Why do we create community?
Because it's so great, of course.
And I'm not just saying that because I like convenient cheap sandwiches for sale. The whole package is quite enjoyable. I'd be a nervous wreck if people went around killing each other (or worse) whenever they wanted. Community norms (starting with civilization, but also etiquette and various other nooks and crannies of the social contract's subclauses) are pretty excellent, and for someone of my temperament, come at essentially no cost. I don't want to be cruel to people, and the confusion and lack of grace of my childhood is substantially reduced. There are fewer and fewer moments where I goof up really badly, and it doesn't take tremendous effort.
It's important to remember we ought to continue investing in winning strategies. Marginal etiquette is still massively valuable, so we should just keep going until it sort of stinks (although I'm having a hard time imagining what the world would look like at that point).
I highly recommend reading this longer take on this idea – it has the space for specific responses to people I disagree with (but who've never heard of me). One interesting idea is towards the end: that kindness and liberalism (in the classical sense) itself is a powerful force.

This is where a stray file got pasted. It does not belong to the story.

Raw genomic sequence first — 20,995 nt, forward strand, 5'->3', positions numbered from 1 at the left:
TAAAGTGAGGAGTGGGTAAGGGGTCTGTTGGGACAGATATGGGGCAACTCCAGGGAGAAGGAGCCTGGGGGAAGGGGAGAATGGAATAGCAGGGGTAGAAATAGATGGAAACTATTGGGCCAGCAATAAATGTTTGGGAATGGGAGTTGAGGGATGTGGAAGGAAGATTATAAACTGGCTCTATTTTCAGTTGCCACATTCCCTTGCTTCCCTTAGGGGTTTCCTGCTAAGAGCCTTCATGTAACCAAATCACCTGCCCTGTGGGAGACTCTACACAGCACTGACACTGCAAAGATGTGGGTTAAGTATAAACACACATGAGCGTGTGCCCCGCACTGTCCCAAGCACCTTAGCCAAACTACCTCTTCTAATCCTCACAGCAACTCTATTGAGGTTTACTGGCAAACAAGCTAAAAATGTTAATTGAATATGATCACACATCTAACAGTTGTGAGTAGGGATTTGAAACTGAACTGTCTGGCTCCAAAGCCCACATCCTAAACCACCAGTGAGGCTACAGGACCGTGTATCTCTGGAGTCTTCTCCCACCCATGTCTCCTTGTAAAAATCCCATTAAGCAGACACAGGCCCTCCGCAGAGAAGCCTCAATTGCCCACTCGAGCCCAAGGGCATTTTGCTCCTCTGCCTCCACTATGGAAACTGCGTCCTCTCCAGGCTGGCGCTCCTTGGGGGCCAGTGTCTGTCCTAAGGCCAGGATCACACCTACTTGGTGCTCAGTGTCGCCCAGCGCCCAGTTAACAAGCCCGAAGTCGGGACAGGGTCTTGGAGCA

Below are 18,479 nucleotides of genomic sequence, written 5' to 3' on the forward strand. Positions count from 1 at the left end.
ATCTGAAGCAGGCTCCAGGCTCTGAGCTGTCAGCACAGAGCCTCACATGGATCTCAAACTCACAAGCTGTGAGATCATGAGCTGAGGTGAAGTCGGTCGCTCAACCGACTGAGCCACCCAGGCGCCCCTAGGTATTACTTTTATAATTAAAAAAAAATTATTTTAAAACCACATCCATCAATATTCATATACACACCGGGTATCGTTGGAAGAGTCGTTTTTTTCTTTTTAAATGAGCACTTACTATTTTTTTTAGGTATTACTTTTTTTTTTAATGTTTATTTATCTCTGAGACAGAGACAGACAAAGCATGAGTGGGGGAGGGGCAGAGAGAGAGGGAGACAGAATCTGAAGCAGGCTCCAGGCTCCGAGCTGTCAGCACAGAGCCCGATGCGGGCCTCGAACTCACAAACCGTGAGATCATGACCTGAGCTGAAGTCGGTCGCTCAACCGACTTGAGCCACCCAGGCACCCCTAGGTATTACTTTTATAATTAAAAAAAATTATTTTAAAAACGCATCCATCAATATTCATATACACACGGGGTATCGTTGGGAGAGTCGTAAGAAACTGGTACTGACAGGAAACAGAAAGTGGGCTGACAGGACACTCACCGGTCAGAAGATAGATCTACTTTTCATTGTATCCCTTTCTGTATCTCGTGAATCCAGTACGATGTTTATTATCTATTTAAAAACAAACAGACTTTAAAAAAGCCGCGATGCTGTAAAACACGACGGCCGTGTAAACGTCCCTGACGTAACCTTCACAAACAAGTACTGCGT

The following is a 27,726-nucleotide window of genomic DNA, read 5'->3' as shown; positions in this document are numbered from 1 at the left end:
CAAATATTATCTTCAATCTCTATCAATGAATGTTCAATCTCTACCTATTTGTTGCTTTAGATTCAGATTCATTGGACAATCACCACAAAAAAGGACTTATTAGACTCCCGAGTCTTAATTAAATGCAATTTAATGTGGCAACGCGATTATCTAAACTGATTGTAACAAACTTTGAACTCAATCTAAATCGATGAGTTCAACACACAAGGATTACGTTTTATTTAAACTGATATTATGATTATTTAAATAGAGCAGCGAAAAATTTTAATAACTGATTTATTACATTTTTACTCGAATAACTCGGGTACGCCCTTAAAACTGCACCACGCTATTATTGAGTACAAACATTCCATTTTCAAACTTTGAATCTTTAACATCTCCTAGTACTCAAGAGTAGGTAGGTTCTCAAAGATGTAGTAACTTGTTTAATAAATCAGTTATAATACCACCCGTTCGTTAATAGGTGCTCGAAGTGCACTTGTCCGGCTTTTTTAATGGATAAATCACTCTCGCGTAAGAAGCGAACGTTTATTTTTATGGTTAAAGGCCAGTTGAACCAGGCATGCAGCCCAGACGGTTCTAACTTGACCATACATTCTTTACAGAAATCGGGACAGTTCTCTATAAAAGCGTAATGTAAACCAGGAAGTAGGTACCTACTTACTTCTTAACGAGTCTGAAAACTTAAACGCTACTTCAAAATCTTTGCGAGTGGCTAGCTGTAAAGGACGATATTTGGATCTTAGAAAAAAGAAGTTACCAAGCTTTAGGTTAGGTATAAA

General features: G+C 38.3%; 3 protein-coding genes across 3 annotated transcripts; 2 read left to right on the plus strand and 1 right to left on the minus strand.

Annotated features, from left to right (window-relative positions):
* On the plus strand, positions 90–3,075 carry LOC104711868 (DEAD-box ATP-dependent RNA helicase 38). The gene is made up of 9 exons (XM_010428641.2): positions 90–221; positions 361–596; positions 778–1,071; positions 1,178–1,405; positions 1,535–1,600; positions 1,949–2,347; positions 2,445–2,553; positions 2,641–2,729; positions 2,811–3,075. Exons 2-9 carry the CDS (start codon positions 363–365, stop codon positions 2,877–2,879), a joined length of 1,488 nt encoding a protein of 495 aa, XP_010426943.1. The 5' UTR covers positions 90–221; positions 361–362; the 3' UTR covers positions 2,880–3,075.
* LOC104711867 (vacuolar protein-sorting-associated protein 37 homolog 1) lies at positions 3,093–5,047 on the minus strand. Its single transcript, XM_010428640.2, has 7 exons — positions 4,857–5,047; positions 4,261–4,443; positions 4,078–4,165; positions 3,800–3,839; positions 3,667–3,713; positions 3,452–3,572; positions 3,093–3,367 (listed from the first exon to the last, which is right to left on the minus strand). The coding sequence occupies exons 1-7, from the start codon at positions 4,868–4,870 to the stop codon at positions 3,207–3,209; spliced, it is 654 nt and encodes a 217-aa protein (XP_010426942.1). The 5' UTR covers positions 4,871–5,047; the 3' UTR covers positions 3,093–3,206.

We grow our walled gardens when others, who see how nice it is to follow a set of rules, join us. So the best rules slowly take over, unless they're destroyed for some reason. That kind of constant outwards pressure has taken over most of the world. Even the less liberal places at least pay lip service to liberalism, and accept it as the default (even in e.g. China's recent justifications for silencing foreign critics contain the presumption that people should be allowed to do what they want without extremely compelling reasons not to).
He mentions a neo-reactionary blogger who views this pressure as a malignant monster, and others who see it as a powerful force for love, and he's confused why someone would think it doesn't matter at all.
But here's the thing: I'm not sure how we should imagine niceness. I think the only power behind niceness (or liberalism) is preference. And I think, in general, everyone getting the thing they choose satisfies preferences very well, and probably optimally. But if others don't agree with that idea, they could very well prefer societies that are tremendously rude and undignified. If that's the only way to stop the monster high atop the thing from whatever-ing them – they'll make the sacrifice, to save the whatever. There's always a new, unique, sacred values that can demand our attention. I'm not sure we should imagine them as being swept away by time.
Niceness is nice. It's not inevitable – it's not even universally wanted. Let's tend to our gardens where we can, if we do want niceness.